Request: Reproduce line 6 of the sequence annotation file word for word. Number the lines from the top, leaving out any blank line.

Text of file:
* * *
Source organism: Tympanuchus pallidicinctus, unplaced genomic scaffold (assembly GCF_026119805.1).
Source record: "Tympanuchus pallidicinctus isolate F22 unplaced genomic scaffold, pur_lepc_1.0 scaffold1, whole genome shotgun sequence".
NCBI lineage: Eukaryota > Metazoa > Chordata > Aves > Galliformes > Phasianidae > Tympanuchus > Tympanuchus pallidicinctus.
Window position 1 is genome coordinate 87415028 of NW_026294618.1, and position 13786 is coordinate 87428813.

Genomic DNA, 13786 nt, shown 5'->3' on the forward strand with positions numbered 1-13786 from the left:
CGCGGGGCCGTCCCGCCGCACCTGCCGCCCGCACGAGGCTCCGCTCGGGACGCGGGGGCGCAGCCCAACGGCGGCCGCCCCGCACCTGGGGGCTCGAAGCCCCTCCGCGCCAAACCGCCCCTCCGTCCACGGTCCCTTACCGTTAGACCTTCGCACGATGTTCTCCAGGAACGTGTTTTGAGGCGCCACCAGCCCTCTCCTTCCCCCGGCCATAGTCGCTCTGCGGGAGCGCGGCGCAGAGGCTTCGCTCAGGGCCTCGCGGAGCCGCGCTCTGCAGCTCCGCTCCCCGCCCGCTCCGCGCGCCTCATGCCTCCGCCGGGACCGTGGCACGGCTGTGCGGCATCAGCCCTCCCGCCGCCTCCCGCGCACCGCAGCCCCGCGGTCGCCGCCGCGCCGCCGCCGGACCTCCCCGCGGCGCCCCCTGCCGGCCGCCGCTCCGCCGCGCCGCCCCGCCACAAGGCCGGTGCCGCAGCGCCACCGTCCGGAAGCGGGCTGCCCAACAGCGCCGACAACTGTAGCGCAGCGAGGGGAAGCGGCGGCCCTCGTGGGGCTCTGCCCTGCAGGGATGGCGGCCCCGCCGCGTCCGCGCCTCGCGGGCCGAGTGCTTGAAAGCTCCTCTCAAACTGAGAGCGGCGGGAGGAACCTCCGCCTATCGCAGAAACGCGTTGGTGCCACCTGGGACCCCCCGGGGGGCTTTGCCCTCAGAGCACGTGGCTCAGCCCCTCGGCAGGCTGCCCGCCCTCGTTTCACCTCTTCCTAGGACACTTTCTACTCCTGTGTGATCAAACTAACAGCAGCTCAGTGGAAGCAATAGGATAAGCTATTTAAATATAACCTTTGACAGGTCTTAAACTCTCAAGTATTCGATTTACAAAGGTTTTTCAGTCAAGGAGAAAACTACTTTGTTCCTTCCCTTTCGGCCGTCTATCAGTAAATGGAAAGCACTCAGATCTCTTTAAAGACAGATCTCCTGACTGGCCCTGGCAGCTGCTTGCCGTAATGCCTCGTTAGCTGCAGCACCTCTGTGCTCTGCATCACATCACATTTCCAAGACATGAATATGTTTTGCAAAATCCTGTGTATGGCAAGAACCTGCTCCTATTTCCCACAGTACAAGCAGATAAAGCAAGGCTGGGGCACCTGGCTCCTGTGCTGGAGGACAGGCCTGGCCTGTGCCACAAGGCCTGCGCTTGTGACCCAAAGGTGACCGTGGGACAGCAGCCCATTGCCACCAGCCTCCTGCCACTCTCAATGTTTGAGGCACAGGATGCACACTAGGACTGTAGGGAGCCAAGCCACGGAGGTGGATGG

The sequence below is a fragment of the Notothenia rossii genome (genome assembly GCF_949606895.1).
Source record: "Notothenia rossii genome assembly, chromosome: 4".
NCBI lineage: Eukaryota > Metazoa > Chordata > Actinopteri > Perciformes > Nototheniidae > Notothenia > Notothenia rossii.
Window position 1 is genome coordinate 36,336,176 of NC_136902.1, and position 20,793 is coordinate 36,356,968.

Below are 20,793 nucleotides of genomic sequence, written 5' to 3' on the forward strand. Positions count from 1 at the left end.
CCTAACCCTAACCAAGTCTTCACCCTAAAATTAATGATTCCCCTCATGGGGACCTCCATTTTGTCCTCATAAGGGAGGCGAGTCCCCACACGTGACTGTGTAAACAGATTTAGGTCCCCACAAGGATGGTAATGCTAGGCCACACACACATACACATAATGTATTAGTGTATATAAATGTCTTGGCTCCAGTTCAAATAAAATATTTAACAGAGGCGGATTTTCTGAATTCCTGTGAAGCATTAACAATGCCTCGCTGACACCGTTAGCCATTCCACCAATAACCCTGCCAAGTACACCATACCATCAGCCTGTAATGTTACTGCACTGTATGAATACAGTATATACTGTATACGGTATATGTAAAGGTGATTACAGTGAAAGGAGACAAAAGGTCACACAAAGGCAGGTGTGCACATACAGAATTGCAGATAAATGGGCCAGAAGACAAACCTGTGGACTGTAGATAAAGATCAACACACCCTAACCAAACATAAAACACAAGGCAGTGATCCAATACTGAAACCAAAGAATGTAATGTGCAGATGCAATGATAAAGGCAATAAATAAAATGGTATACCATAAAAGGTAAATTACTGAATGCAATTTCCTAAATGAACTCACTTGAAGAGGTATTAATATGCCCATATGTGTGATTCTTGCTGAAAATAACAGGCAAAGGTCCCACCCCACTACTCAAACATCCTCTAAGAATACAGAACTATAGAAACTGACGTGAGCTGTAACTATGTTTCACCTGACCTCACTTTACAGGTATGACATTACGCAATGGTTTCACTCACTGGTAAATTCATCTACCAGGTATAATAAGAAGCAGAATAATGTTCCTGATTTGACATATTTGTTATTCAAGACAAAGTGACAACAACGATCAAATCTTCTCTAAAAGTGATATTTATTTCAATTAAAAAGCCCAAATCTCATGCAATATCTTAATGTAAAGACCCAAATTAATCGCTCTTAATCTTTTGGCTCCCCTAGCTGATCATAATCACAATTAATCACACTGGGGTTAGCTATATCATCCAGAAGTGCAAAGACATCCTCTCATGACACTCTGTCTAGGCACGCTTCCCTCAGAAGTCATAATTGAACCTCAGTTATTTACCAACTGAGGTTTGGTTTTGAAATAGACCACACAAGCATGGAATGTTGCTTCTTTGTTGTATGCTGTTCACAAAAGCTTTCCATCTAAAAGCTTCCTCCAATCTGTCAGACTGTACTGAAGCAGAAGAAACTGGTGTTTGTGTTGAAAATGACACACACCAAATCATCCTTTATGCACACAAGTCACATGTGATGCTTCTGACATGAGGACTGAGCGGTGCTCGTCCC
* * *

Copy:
CGCGGGGCCGTCCCGCCGCACCTGCCGCCCGCACGAGGCTCCGCTCGGGACGCGGGGGCGCAGCCCAACGGCGGCCGCCCCGCACCTGGGGGCTCGAAGCCCCTCCGCGCCAAACCGCCCCTCCGTCCACGGTCCCTTACCGTTAGACCTTCGCACGATGTTCTCCAGGAACGTGTTTTGAGGCGCCACCAGCCCTCTCCTTCCCCCGGCCATAGTCGCTCTGCGGGAGCGCGGCGCAGAGGCTTCGCTCAGGGCCTCGCGGAGCCGCGCTCTGCAGCTCCGCTCCCCGCCCGCTCCGCGCGCCTCATGCCTCCGCCGGGACCGTGGCACGGCTGTGCGGCATCAGCCCTCCCGCCGCCTCCCGCGCACCGCAGCCCCGCGGTCGCCGCCGCGCCGCCGCCGGACCTCCCCGCGGCGCCCCCTGCCGGCCGCCGCTCCGCCGCGCCGCCCCGCCACAAGGCCGGTGCCGCAGCGCCACCGTCCGGAAGCGGGCTGCCCAACAGCGCCGACAACTGTAGCGCAGCGAGGGGAAGCGGCGGCCCTCGTGGGGCTCTGCCCTGCAGGGATGGCGGCCCCGCCGCGTCCGCGCCTCGCGGGCCGAGTGCTTGAAAGCTCCTCTCAAACTGAGAGCGGCGGGAGGAACCTCCGCCTATCGCAGAAACGCGTTGGTGCCACCTGGGACCCCCCGGGGGGCTTTGCCCTCAGAGCACGTGGCTCAGCCCCTCGGCAGGCTGCCCGCCCTCGTTTCACCTCTTCCTAGGACACTTTCTACTCCTGTGTGATCAAACTAACAGCAGCTCAGTGGAAGCAATAGGATAAGCTATTTAAATATAACCTTTGACAGGTCTTAAACTCTCAAGTATTCGATTTACAAAGGTTTTTCAGTCAAGGAGAAAACTACTTTGTTCCTTCCCTTTCGGCCGTCTATCAGTAAATGGAAAGCACTCAGATCTCTTTAAAGACAGATCTCCTGACTGGCCCTGGCAGCTGCTTGCCGTAATGCCTCGTTAGCTGCAGCACCTCTGTGCTCTGCATCACATCACATTTCCAAGACATGAATATGTTTTGCAAAATCCTGTGTATGGCAAGAACCTGCTCCTATTTCCCACAGTACAAGCAGATAAAGCAAGGCTGGGGCACCTGGCTCCTGTGCTGGAGGACAGGCCTGGCCTGTGCCACAAGGCCTGCGCTTGTGACCCAAAGGTGACCGTGGGACAGCAGCCCATTGCCACCAGCCTCCTGCCACTCTCAATGTTTGAGGCACAGGATGCACACTAGGACTGTAGGGAGCCAAGCCACGGAGGTGGATGG